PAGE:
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J Liaquat Uni Med Health Sci. 2016; 15(1): 05-11


Diabetic Foot Ulcers in a Tertiary Care Hospital; Risk Factors, Associations and Grades of Presentation

Syeda Saadia Amjad, Nadia Shams, Taqdees Zahra.

Abstract
OBJECTIVE: To determine the various risk factors for diabetic foot ulcers and study their associations.
To study the grades of diabetic foot ulcers at presentation.
STUDY DESIGN: Comparative descriptive study.
SETTING: Department of Medicine; PIMS Hospital, Islamabad.
STUDY DURATION: 15th July 2012 to 15th Jan 2013.
MATERIAL AND METHODS: 254 cases were selected after informed consent. Study group (A)
comprises of 127 cases of type 2 diabetes with diabetic foot ulcer and control group (B) comprises
of 127 cases of age and gender matched type 2 diabetics without foot ulcers. Patients
having ulcer for >4 weeks, who underwent debridement, having serious systemic illness, type I
diabetics and non-diabetic patients presenting with foot ulcer were excluded. Age, gender, duration
of diabetes, duration of ulcer, glycemic control, presence of neuropathy and vascular disease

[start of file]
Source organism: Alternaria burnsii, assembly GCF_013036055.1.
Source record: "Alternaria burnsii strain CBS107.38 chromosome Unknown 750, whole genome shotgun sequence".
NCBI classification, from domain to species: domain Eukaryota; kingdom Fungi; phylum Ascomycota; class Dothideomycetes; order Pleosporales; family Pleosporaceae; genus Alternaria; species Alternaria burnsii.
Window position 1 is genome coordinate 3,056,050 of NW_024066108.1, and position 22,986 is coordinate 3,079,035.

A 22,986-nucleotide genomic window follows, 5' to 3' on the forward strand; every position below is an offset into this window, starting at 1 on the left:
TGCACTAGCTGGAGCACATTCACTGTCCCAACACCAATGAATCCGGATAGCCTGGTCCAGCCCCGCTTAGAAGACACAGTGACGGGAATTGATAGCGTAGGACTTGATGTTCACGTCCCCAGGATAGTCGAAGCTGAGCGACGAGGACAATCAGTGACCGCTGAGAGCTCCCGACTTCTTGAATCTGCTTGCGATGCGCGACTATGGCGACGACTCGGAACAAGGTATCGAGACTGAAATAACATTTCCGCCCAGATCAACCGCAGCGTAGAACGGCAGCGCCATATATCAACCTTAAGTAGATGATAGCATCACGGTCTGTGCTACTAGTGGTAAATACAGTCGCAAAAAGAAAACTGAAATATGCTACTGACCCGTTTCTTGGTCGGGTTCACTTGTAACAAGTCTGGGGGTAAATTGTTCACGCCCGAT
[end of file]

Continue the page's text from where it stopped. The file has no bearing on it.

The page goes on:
were documented. Grading and Staging of ulcer was done according to New University of
Texas Diabetic Wound Classification. Various risk factors were compared between the two
groups. Data analyzed via SPSS version 17 with significant p-value < 0.05.
RESULTS: Among 254 cases (68.5 % males & 31.5 % females); mean age was 55.9 + 10.79
(group A) versus 51.9 + 11.4 (group B). Mean duration of diabetes was longer in group A (9.36 +
6.05 years) vs. group B (7.39 + 4.89 years) (p = 0.016). Glycemic control was poor in group A
(64.6 %) vs. group B (52 %) (p = 0.04). There was significantly more peripheral vascular disease
in group A (47.2 %) vs. group B (29 %) (p = 0.005). Sensory neuropathy was more in group A
(94.5 %) vs. group B (39.4 %) (p < 0.0001). Grade-I ulcer was present in 17.32 % cases, Grade-II
in 37.79 % and Grade-III in 44.88 %.
CONCLUSION: Neuropathy carries highest risk for diabetic foot ulcer, followed by peripheral
vascular disease and poor glycemic control. Therefore diabetic patient must be educate about
these risk factor, foot care and self-examination and to have regular screening by clinician. Appropriate
glycemic control and timely medical and surgical intervention may reduce morbidity
in diabetics.

Key words: Diabetic foot ulcer, Glycemic control, New University of Texas Diabetic Wound Classification, Peripheral Neuropathy, Peripheral Vascular Disease.



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